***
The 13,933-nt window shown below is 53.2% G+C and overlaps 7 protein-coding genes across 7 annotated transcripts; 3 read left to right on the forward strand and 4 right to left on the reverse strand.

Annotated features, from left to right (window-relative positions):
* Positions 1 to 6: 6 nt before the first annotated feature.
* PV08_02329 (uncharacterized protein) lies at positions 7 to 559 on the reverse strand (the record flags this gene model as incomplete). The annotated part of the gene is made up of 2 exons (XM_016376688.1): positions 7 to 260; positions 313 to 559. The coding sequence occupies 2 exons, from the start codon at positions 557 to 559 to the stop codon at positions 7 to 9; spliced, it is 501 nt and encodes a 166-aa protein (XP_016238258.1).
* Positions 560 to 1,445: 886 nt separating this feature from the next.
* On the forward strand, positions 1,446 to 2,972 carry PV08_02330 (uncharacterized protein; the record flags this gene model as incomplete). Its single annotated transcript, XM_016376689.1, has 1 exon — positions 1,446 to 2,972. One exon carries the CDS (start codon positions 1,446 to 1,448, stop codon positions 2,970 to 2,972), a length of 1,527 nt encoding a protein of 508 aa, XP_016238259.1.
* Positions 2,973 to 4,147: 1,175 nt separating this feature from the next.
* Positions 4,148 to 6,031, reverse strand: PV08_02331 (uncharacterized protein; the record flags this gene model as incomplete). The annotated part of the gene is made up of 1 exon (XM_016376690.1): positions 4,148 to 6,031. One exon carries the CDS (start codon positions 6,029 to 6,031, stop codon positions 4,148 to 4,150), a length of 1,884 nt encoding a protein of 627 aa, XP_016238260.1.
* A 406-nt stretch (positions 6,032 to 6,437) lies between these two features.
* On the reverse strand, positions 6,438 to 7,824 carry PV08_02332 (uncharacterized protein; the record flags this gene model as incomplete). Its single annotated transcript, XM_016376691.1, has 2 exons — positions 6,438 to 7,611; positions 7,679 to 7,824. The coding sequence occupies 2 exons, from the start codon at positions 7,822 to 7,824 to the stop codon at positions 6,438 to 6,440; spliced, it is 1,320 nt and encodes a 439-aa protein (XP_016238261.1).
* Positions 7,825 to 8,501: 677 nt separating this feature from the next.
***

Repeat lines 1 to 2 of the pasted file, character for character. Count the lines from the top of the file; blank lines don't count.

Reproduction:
The 13,933-nt window shown below is 53.2% G+C and overlaps 7 protein-coding genes across 7 annotated transcripts; 3 read left to right on the forward strand and 4 right to left on the reverse strand.

Annotated features, from left to right (window-relative positions):